For the third time in just over a month, I find myself in Colombo. Justine and I have come to Sri Lanka in order to renew our Indian visas. I shall only stay briefly but she is staying for a couple of weeks or more.
We arrived this morning and it has already been quite eventful one way and another.
Firstly, J took the unsurprising but foolish decision to empty her room of alcohol before leaving - into her stomach. I think there was a good 3/4 bottle of vodka left before her "spring clean".
All last night, whilst I sat chatting to Margaret, our new hostel mate, Justine wafted in and out of her room with increasing unsteadiness, having made the mandatory request for samosas, which the dog then ate as she left them the steps during one of her forays back into her room.
We were due to leave at 5.00am and finally, at midnight I finally went in to pack, knowing that I was only going for a few days and my things were still packed from Bangalore anyway. It took only about half an hour, despite frequent interruptions from J firstly telling me she was really annoyed with me (no idea why), then coming back to tell me (slightly tearfully) that I had helped her a lot whilst she had been in RUHSA, before a bout of paranoia half way through her speech made her reiterate that she thought I was really annoying. Then she came to ask me if I could help her upload her music onto her MP3 player from her computer, which owing to a lead issue I couldn't. I went to bed as she was still pootling ineffectually around her room crunching on puffed rice which she had scattered liberally across her floor, with no sign of any bag being out, let alone packed.
This morning at 5am when the car arrived, I went to wake her. Her light was on, the door was open, the puffed rice, looking a little more crushed than last night, was still everywhere and a bag, containing unknown items, appeared to be packed.
I checked she had her passport and tickets. She staggered to the car and fell in. Amazingly, the driver, despite the fumes, managed to stay sober for the drive and got us to the aiport literally in perfect time.
It was quite hair-raising trying to contain the whirlwind that was Justine (still pissed obviously) but I reckoned that she had been doing this for years without needing me to mother her so I wasn't going to start now. I also said to her that, no matter what, I was getting on the plane as I needed to sort my visa out immediately.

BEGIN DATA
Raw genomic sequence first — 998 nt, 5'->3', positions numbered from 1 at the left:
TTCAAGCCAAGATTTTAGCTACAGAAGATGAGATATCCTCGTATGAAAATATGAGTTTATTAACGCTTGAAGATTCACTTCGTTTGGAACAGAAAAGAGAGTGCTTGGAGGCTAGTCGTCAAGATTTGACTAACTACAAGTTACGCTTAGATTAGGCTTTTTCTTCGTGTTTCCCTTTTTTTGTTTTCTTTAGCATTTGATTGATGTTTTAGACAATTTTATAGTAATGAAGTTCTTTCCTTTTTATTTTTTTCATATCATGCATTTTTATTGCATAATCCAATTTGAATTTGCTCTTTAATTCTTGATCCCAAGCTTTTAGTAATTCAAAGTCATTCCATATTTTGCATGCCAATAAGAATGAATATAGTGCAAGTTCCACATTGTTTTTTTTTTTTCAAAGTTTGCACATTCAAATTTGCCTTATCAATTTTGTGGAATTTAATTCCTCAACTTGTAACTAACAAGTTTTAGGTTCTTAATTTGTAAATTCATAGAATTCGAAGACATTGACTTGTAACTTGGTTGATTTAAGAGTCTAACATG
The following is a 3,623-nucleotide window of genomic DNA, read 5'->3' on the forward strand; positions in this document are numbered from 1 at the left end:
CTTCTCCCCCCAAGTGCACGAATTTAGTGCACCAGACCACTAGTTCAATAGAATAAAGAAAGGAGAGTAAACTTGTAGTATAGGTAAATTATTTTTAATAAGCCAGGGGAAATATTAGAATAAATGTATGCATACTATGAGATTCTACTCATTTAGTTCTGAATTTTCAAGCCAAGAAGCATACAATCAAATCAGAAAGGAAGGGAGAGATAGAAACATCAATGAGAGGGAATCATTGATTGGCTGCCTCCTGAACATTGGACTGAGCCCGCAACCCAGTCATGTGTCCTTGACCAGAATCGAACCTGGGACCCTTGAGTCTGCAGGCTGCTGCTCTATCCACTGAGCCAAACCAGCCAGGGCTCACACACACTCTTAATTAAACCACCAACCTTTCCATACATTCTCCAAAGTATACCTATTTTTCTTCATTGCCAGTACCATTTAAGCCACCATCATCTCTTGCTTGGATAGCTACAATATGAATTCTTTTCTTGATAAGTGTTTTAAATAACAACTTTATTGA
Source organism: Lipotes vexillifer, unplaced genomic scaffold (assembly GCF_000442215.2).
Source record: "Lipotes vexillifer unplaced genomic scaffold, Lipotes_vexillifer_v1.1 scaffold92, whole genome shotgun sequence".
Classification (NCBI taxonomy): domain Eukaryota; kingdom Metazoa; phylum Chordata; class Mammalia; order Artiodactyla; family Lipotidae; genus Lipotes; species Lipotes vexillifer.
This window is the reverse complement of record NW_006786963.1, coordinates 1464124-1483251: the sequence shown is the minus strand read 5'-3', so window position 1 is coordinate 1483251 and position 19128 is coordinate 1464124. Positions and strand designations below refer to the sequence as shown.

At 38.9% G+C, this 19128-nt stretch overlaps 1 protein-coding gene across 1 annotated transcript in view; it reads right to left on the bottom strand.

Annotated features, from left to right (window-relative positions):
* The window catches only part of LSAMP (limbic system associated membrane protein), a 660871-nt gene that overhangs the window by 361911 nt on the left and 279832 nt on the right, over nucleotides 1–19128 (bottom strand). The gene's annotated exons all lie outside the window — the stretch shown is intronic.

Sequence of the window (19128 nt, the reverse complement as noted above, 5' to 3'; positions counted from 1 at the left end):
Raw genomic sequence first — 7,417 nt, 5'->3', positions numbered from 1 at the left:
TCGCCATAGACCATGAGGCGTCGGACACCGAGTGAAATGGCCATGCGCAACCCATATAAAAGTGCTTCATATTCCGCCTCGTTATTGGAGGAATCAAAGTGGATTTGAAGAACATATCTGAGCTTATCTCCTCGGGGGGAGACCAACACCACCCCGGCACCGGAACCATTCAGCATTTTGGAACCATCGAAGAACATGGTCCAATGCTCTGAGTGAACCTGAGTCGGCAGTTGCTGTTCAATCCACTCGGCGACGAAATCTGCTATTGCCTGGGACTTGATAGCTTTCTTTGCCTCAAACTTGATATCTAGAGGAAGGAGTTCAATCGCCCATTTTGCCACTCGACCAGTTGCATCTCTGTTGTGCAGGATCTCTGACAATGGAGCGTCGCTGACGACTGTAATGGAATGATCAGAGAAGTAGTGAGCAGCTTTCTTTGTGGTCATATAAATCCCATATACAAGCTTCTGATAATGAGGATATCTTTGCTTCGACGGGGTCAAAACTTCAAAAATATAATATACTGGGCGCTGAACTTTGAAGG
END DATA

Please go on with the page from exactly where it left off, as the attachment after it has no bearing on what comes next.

Halfway around through the airport procedures she realised she had left her wallet behind. Completely. She had a total of 7 rupees in Indian coins and that was it. She now has the prospect of spending nearly 3 weeks in Sri Lanka with no access to money. Oh well, something will occur.
Luckily for me, owing to check-in shenanigans we were not sitting together on the flight so I, unlike those on row 15, had a peaceful trip.
On arrival, having read about the rip-off taxis at the airport charging 1400rs for a 35km trip, we rather stubbornly set off walking toards the bus stop which was 2km away. After a short while a bus arrived and charged us 50rs each. We felt very smug. I handed over the smallest note I had - 1000rs - and waited for my change. He didn't have it to start with and unlike the Vellore bus drivers, who hack their way through 100's of people crammed in and out of the bus in order to give you your 50 paise change, this young man, conveniently "forgot" and I even more conveniently for him, forgot to ask. This was partly due to the fact that we had 2 police check points when all the passengers or just the driver and his dishonest sidekick had to get out and have their bags checked while J and I sat on the bus looking a bit bewildered.
Amidst a repetitive refrain from J of "I can't believe I don't have my wallet!", we got to the Indian High Commission to be told that it was too late to put my application form in today (I wasn't surprised), but I could do it tomorrow. Great, I thought. It will take 5 working days. Fuck, I thought. I have three working days in Sri Lanka. I am obviously going to have to be very, very persuasive. I may even have to cry a little.
We are staying in a nice place, which has an old Dutch colonial feel, it is open and breezy with cooling gardens surrounding it, so it feels somewhat like we are still at RUHSA. Tomorrow, I tackle the Visa Problem. Wish me luck.